Indiana Catholic priest charged with domestic violence against wife

Indianapolis, Ind., Mar 1, 2018 / 04:53 pm (CNA/EWTN News).- A married Catholic priest in the Indianapolis archdiocese faces several criminal domestic violence charges after he allegedly assaulted his wife in September 2017.

The priest serves the Personal Ordinariate of the Chair of Saint Peter, a special church jurisdiction set up for Anglicans who wished to enter the Catholic Church, often as a group, while retaining many of their customs. Because they come from the Anglican tradition, some priests in the ordinariate are married.

The ordinariate said in a statement that it is “committed to collaborating with authorities to ensure justice is provided for all concerned, and affirms the Catholic Church’s clear teaching that domestic violence is never justified,” the Indianapolis television station FOX59 reports.

Father Luke W. Reese, 49, is charged with kidnapping, criminal confinement, intimidation, and domestic battery in a Sept. 24 incident after he allegedly discovered his wife was having an affair.

A former Anglican clergyman ordained as a Catholic priest in June 2016 for the ordinariate, he was serving at Holy Rosary Catholic Church in Indianapolis.

The victim’s probable cause affidavit said she was in the backseat of a vehicle with a man when Reese arrived and told her to get out. He then drove her around the city as he hit her and played loud heavy metal music. He took her to Holy Rosary Church and, the victim claims, forced her to kneel at the altar. He said he could choke her, then slammed her into a wall and hit her head on their vehicle before they left.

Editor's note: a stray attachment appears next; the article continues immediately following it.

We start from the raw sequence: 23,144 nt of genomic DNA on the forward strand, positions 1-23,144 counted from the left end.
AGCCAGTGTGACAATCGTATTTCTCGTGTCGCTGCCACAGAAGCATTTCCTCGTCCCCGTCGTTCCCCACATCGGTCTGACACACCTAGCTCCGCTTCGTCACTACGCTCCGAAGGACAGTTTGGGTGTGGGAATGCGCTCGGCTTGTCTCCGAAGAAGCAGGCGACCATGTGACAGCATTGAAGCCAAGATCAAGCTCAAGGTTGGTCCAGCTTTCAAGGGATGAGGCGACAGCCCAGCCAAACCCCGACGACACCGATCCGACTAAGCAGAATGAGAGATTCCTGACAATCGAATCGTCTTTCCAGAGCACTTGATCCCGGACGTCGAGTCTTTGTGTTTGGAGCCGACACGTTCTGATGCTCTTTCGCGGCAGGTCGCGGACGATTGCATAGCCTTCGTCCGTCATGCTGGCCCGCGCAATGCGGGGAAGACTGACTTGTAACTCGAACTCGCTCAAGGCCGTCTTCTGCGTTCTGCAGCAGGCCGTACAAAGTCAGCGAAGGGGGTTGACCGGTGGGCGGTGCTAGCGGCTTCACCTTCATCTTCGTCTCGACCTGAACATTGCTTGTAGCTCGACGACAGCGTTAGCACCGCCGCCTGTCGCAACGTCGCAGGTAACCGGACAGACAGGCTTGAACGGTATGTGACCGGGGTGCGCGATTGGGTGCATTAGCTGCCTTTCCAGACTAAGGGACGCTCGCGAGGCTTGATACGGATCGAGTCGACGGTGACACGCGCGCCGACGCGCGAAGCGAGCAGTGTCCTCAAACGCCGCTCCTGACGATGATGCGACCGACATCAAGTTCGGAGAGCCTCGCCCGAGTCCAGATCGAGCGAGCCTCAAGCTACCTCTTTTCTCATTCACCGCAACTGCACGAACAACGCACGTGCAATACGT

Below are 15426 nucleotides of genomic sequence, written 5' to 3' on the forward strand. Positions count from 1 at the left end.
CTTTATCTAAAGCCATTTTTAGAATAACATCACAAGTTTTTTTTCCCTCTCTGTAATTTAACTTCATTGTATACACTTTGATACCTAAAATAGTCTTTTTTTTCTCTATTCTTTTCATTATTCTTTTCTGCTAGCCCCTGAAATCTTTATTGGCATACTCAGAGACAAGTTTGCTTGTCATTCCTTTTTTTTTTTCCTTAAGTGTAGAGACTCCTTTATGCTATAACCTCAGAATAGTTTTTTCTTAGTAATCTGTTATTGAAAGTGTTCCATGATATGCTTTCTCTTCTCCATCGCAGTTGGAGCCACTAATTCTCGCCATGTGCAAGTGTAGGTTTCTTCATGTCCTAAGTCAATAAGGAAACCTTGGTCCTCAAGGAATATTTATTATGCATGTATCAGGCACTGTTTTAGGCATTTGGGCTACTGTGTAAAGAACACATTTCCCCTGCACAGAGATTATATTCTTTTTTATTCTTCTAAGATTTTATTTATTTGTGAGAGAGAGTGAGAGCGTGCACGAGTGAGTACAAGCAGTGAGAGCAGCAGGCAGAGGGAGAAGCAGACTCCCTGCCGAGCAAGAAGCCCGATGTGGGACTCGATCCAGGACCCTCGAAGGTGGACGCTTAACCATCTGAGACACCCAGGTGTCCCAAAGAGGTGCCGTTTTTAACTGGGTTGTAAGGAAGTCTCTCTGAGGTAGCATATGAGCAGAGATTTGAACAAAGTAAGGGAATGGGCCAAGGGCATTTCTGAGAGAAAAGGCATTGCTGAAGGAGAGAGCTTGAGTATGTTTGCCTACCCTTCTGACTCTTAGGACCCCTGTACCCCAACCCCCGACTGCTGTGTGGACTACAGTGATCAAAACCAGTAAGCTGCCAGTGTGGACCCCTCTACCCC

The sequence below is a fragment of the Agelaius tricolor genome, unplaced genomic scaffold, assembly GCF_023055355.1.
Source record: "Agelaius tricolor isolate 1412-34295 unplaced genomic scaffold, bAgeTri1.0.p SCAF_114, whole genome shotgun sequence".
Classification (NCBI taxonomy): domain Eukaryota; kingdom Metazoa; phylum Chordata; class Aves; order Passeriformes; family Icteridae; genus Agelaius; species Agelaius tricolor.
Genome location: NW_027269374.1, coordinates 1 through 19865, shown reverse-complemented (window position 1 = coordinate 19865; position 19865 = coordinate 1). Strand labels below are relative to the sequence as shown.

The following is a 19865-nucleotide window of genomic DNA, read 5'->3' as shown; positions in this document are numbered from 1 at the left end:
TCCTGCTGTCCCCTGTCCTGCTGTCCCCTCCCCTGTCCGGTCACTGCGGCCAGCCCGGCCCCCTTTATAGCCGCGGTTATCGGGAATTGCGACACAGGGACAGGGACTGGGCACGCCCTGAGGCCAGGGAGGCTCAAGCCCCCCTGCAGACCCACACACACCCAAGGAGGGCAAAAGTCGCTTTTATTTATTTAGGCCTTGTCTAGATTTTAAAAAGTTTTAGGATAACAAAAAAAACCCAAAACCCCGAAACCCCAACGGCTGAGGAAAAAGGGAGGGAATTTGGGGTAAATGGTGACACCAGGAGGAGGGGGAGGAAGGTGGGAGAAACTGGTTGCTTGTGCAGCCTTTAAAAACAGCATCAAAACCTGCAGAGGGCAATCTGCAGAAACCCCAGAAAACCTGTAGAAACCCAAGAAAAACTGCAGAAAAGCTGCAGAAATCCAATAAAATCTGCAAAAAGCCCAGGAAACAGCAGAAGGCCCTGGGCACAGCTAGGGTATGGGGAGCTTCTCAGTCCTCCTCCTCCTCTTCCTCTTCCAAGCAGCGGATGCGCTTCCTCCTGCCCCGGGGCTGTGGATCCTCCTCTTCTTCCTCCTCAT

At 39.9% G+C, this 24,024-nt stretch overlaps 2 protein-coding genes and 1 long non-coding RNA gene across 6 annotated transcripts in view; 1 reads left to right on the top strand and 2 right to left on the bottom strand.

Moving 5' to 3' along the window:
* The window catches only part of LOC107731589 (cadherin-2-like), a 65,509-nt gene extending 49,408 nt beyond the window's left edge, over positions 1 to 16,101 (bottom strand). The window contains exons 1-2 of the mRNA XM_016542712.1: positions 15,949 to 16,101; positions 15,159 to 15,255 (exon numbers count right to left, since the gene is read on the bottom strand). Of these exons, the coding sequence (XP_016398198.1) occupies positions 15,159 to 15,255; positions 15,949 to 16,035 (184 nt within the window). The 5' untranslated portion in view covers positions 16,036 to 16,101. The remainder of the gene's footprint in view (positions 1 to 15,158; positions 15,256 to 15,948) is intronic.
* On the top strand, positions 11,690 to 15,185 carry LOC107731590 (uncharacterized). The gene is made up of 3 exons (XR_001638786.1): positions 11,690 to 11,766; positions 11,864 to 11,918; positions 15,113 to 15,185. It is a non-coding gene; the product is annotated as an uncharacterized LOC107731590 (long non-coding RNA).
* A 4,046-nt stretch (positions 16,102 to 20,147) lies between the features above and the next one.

He reportedly drove his wife to Auburn to force her to tell her grandmother what had happened. When they returned home, the priest allegedly forced her to have sexual relations.

The ordinariate said the priest was put on administrative leave on Sept. 27, 2017 “when he disclosed actions that resulted in criminal charges related to domestic violence.”

Mary Foley Panszi, the alleged victim’s attorney, said, “It is unfortunate when anyone is a victim of domestic violence or physical abuse.” She lamented comments “from people within the church and the greater Indiana community at large, saying it must be the victim’s fault,” given the current environment in which men and women are “much more conscious and aware of the devastation that is caused to the abused victims and their families.”

Soon after the alleged assault, Holy Rosary pastor Father C. Ryan McCarty said in a church bulletin announcement that Reese had notified him of “some personal and family issues which would require a greater amount of his attention.” Reese had asked for a leave of absence from Archbishop Charles C. Thompson, who granted a leave of absence of indeterminate length.

The pastor asked the parish to respect the privacy of Reese and his family and continue to pray for them.

 

 

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